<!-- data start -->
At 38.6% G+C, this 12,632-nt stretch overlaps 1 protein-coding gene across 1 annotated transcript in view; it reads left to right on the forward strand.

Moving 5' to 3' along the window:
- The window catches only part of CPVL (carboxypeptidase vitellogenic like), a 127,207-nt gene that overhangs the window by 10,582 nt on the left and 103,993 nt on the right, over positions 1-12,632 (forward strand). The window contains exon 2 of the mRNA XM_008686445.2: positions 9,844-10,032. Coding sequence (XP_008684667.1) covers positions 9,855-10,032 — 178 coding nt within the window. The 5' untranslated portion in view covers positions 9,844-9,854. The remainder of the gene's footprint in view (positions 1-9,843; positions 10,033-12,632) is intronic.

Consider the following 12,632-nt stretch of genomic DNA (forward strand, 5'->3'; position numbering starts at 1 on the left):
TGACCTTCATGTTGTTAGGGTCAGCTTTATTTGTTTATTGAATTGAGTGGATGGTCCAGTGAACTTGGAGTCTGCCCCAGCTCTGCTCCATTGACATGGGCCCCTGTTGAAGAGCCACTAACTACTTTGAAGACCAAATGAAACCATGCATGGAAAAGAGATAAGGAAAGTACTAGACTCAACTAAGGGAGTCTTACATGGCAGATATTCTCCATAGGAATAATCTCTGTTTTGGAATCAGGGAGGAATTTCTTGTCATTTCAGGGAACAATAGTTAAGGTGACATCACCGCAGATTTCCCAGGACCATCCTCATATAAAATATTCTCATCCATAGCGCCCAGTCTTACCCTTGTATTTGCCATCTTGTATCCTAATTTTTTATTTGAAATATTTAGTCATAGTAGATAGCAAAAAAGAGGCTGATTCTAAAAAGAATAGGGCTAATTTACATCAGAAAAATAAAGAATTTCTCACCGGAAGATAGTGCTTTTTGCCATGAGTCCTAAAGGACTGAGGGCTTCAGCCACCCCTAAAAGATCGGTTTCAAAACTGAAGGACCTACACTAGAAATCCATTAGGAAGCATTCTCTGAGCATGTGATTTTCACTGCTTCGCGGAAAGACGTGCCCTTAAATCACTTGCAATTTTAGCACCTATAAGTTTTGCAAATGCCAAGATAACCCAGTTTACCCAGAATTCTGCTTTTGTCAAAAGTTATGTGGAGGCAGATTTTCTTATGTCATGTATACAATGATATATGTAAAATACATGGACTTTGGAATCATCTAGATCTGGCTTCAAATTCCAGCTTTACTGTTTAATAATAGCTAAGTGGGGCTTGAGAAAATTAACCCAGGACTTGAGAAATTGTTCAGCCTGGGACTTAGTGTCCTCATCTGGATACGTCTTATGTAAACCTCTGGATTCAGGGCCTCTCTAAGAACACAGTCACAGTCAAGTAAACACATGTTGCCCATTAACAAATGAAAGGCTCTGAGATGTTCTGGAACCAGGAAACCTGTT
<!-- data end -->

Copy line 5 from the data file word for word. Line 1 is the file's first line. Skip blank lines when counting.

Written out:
TGACCTTCATGTTGTTAGGGTCAGCTTTATTTGTTTATTGAATTGAGTGGATGGTCCAGTGAACTTGGAGTCTGCCCCAGCTCTGCTCCATTGACATGGGCCCCTGTTGAAGAGCCACTAACTACTTTGAAGACCAAATGAAACCATGCATGGAAAAGAGATAAGGAAAGTACTAGACTCAACTAAGGGAGTCTTACATGGCAGATATTCTCCATAGGAATAATCTCTGTTTTGGAATCAGGGAGGAATTTCTTGTCATTTCAGGGAACAATAGTTAAGGTGACATCACCGCAGATTTCCCAGGACCATCCTCATATAAAATATTCTCATCCATAGCGCCCAGTCTTACCCTTGTATTTGCCATCTTGTATCCTAATTTTTTATTTGAAATATTTAGTCATAGTAGATAGCAAAAAAGAGGCTGATTCTAAAAAGAATAGGGCTAATTTACATCAGAAAAATAAAGAATTTCTCACCGGAAGATAGTGCTTTTTGCCATGAGTCCTAAAGGACTGAGGGCTTCAGCCACCCCTAAAAGATCGGTTTCAAAACTGAAGGACCTACACTAGAAATCCATTAGGAAGCATTCTCTGAGCATGTGATTTTCACTGCTTCGCGGAAAGACGTGCCCTTAAATCACTTGCAATTTTAGCACCTATAAGTTTTGCAAATGCCAAGATAACCCAGTTTACCCAGAATTCTGCTTTTGTCAAAAGTTATGTGGAGGCAGATTTTCTTATGTCATGTATACAATGATATATGTAAAATACATGGACTTTGGAATCATCTAGATCTGGCTTCAAATTCCAGCTTTACTGTTTAATAATAGCTAAGTGGGGCTTGAGAAAATTAACCCAGGACTTGAGAAATTGTTCAGCCTGGGACTTAGTGTCCTCATCTGGATACGTCTTATGTAAACCTCTGGATTCAGGGCCTCTCTAAGAACACAGTCACAGTCAAGTAAACACATGTTGCCCATTAACAAATGAAAGGCTCTGAGATGTTCTGGAACCAGGAAACCTGTT